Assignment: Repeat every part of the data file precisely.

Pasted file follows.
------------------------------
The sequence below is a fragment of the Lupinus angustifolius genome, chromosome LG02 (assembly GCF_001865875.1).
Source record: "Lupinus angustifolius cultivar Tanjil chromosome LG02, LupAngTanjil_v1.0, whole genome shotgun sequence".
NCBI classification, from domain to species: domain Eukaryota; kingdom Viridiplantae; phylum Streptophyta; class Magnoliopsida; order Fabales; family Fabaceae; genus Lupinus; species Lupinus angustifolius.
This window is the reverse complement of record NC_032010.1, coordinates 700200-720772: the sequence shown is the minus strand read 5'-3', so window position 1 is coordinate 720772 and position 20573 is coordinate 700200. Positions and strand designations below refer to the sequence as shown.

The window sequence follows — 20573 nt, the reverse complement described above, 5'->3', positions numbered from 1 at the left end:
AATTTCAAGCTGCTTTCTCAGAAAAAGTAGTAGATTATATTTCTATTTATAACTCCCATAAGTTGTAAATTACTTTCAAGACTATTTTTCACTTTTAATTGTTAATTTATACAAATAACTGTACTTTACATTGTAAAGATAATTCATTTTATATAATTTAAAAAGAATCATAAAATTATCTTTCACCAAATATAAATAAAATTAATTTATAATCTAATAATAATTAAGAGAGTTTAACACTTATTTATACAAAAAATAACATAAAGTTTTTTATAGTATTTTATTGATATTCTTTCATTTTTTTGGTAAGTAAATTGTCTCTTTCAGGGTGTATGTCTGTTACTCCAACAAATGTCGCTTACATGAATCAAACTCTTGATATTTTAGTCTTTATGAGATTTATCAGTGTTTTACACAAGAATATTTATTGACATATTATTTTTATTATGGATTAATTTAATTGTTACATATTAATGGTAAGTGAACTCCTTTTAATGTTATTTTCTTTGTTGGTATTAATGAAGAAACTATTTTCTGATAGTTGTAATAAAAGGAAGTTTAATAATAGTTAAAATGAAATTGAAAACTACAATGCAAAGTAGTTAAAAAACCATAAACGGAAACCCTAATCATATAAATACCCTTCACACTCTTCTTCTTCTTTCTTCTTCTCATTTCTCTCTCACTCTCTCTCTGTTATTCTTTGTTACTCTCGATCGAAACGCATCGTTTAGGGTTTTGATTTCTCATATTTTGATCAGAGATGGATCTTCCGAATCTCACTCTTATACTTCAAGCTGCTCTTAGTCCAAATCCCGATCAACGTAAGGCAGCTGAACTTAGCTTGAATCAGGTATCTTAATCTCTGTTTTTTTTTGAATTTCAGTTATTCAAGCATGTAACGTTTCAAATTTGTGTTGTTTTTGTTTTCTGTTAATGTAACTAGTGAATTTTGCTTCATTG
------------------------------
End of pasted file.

The sequence below is a fragment of the Lupinus angustifolius genome, chromosome LG02 (assembly GCF_001865875.1).
Source record: "Lupinus angustifolius cultivar Tanjil chromosome LG02, LupAngTanjil_v1.0, whole genome shotgun sequence".
NCBI classification, from domain to species: domain Eukaryota; kingdom Viridiplantae; phylum Streptophyta; class Magnoliopsida; order Fabales; family Fabaceae; genus Lupinus; species Lupinus angustifolius.
This window is the reverse complement of record NC_032010.1, coordinates 700200-720772: the sequence shown is the minus strand read 5'-3', so window position 1 is coordinate 720772 and position 20573 is coordinate 700200. Positions and strand designations below refer to the sequence as shown.

The window sequence follows — 20573 nt, the reverse complement described above, 5'->3', positions numbered from 1 at the left end:
AATTTCAAGCTGCTTTCTCAGAAAAAGTAGTAGATTATATTTCTATTTATAACTCCCATAAGTTGTAAATTACTTTCAAGACTATTTTTCACTTTTAATTGTTAATTTATACAAATAACTGTACTTTACATTGTAAAGATAATTCATTTTATATAATTTAAAAAGAATCATAAAATTATCTTTCACCAAATATAAATAAAATTAATTTATAATCTAATAATAATTAAGAGAGTTTAACACTTATTTATACAAAAAATAACATAAAGTTTTTTATAGTATTTTATTGATATTCTTTCATTTTTTTGGTAAGTAAATTGTCTCTTTCAGGGTGTATGTCTGTTACTCCAACAAATGTCGCTTACATGAATCAAACTCTTGATATTTTAGTCTTTATGAGATTTATCAGTGTTTTACACAAGAATATTTATTGACATATTATTTTTATTATGGATTAATTTAATTGTTACATATTAATGGTAAGTGAACTCCTTTTAATGTTATTTTCTTTGTTGGTATTAATGAAGAAACTATTTTCTGATAGTTGTAATAAAAGGAAGTTTAATAATAGTTAAAATGAAATTGAAAACTACAATGCAAAGTAGTTAAAAAACCATAAACGGAAACCCTAATCATATAAATACCCTTCACACTCTTCTTCTTCTTTCTTCTTCTCATTTCTCTCTCACTCTCTCTCTGTTATTCTTTGTTACTCTCGATCGAAACGCATCGTTTAGGGTTTTGATTTCTCATATTTTGATCAGAGATGGATCTTCCGAATCTCACTCTTATACTTCAAGCTGCTCTTAGTCCAAATCCCGATCAACGTAAGGCAGCTGAACTTAGCTTGAATCAGGTATCTTAATCTCTGTTTTTTTTTGAATTTCAGTTATTCAAGCATGTAACGTTTCAAATTTGTGTTGTTTTTGTTTTCTGTTAATGTAACTAGTGAATTTTGCTTCATTG